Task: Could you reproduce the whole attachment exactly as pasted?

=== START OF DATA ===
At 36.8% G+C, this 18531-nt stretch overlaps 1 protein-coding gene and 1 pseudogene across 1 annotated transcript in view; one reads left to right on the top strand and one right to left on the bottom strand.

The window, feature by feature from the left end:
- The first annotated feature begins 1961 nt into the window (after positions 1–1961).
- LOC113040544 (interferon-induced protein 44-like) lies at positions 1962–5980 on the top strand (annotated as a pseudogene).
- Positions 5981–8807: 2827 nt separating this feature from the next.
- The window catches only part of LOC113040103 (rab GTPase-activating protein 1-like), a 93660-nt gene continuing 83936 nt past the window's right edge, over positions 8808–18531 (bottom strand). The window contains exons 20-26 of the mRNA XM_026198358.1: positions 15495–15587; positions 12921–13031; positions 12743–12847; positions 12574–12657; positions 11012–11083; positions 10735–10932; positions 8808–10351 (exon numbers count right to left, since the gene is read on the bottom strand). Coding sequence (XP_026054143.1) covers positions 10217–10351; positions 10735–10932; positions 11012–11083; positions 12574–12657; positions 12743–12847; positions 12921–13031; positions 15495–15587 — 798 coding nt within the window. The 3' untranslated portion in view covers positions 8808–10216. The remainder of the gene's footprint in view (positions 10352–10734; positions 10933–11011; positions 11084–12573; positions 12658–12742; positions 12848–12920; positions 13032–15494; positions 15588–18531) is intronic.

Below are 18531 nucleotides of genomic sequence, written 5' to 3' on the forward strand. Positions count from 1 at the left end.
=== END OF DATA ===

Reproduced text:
At 36.8% G+C, this 18531-nt stretch overlaps 1 protein-coding gene and 1 pseudogene across 1 annotated transcript in view; one reads left to right on the top strand and one right to left on the bottom strand.

The window, feature by feature from the left end:
- The first annotated feature begins 1961 nt into the window (after positions 1–1961).
- LOC113040544 (interferon-induced protein 44-like) lies at positions 1962–5980 on the top strand (annotated as a pseudogene).
- Positions 5981–8807: 2827 nt separating this feature from the next.
- The window catches only part of LOC113040103 (rab GTPase-activating protein 1-like), a 93660-nt gene continuing 83936 nt past the window's right edge, over positions 8808–18531 (bottom strand). The window contains exons 20-26 of the mRNA XM_026198358.1: positions 15495–15587; positions 12921–13031; positions 12743–12847; positions 12574–12657; positions 11012–11083; positions 10735–10932; positions 8808–10351 (exon numbers count right to left, since the gene is read on the bottom strand). Coding sequence (XP_026054143.1) covers positions 10217–10351; positions 10735–10932; positions 11012–11083; positions 12574–12657; positions 12743–12847; positions 12921–13031; positions 15495–15587 — 798 coding nt within the window. The 3' untranslated portion in view covers positions 8808–10216. The remainder of the gene's footprint in view (positions 10352–10734; positions 10933–11011; positions 11084–12573; positions 12658–12742; positions 12848–12920; positions 13032–15494; positions 15588–18531) is intronic.

Below are 18531 nucleotides of genomic sequence, written 5' to 3' on the forward strand. Positions count from 1 at the left end.